Less than 30 percent of people who were displaced by the Lord's Resistance Army at the height of its insurgency remain in camps across Northern Uganda.
A February report by the United Nations Office for the Coordination of Humanitarian Affairs says a generally calm security situation prevails in much of greater northern Uganda. It quotes newly released figures on population movement in northern Uganda which show that the return of IDPs is proceeding across the Acholi region.
Only 30 percent of original IDPs remaining in camps as of February 2009. This represents a 9% decreased since November 2008.
According to the new figures, some 79,000 additional people from the Acholi sub-region returned to their villages of origin in the three months since December 2008.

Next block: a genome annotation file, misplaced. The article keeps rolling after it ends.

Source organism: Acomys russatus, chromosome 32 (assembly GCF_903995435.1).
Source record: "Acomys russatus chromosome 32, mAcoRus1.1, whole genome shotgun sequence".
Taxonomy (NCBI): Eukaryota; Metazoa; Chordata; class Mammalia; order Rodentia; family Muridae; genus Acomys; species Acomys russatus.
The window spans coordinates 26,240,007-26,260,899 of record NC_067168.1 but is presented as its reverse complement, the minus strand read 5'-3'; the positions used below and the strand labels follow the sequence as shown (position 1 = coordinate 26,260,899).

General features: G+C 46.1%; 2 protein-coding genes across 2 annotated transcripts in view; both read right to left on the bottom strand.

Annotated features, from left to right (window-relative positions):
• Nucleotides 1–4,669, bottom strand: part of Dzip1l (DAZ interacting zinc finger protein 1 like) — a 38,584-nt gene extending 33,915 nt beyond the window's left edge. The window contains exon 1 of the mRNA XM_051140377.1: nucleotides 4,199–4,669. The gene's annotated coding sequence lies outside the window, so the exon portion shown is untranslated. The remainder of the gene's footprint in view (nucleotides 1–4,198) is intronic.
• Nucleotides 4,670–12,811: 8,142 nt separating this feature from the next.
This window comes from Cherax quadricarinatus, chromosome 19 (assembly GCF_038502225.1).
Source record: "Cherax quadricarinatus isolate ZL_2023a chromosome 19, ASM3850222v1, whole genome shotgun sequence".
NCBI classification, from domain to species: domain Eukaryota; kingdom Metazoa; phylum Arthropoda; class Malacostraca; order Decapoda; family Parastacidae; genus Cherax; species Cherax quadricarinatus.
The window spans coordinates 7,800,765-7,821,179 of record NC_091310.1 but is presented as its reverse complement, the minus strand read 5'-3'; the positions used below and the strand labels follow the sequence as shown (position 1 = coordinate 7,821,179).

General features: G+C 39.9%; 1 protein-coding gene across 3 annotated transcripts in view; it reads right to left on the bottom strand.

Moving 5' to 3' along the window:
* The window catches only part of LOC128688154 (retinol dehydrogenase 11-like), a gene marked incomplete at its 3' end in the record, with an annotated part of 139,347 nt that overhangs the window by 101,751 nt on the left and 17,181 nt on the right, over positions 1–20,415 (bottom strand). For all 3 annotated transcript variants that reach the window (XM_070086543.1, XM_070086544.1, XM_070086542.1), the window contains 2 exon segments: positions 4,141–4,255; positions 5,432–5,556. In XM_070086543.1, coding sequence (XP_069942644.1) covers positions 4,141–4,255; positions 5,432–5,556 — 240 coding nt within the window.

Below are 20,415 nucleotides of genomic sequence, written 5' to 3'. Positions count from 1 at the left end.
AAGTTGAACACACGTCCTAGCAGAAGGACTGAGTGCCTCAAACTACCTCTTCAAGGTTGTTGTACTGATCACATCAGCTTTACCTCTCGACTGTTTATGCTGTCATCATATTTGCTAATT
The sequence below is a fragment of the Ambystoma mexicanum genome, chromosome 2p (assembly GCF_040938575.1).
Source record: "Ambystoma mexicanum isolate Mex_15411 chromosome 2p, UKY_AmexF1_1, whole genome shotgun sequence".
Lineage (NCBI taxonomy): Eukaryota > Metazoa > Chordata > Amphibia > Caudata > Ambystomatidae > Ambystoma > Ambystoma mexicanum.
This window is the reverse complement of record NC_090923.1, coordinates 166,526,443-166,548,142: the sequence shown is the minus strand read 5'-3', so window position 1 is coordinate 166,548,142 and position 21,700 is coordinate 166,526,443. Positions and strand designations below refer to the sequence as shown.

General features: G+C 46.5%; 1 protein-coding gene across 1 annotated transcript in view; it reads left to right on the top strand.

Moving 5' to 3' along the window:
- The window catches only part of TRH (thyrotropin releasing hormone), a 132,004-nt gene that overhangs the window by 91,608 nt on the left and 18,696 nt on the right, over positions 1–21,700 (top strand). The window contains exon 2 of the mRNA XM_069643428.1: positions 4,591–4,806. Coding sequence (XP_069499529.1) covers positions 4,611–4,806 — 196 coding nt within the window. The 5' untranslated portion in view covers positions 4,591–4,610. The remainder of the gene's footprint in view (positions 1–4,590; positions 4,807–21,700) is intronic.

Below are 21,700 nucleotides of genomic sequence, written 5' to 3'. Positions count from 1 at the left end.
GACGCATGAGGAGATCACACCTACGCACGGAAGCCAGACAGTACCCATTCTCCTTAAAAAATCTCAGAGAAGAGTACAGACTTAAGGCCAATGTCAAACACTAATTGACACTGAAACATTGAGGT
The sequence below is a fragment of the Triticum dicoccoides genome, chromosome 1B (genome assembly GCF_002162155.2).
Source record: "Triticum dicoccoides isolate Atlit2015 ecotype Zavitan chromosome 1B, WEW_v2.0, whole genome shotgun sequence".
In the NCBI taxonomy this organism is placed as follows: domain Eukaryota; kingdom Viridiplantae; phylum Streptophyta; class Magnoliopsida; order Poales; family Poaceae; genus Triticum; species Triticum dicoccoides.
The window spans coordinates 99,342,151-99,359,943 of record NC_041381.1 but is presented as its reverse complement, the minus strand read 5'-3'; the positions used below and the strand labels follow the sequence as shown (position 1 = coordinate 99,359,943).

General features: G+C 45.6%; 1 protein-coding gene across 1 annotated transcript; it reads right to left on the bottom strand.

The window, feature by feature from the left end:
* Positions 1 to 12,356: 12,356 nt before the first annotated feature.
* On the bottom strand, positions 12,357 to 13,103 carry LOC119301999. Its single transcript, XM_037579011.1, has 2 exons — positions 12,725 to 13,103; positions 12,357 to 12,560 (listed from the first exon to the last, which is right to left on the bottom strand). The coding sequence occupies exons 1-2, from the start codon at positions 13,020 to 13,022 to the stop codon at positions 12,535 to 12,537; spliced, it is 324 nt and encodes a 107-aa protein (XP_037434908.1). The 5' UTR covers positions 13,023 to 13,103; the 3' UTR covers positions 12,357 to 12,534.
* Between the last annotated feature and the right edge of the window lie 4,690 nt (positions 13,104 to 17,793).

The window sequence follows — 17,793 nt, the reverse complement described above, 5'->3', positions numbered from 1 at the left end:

Despite the general calm, the UN report indicates that people in rural Northern Uganda are still facing a number of challenges in their resettlement back home.
During the month of February 197 households in Gulu District were affected by fires that destroyed 307 huts in Parabongo camp. The affected households have since been provided with plastic sheeting, saucepans, plates, cups and jerrycans by aid agencies.
Fires also destroyed a total of 14 huts in the sub-counties of Paimol, Wol and Lukole in Pader District during the month.
Additionally, 44 huts in Pader Town Council were forcibly demolished by the local authority to clear the way for opening up of roads and sanitation lines, leaving the occupants homeless. In response, the Pader Camp Phase-Out Working Group successfully advocated for a halt to the evictions until the protection concerns of the affected population have been integrated into the exercise.
In Karamoja, an assessment by the Moroto District Disaster Management Committee (DDMC) found that 21 of a group of Karimojong who had attempted to settle in an area between Moroto and Katakwi districts had been assaulted. 30 huts belonging to the migrants were torched.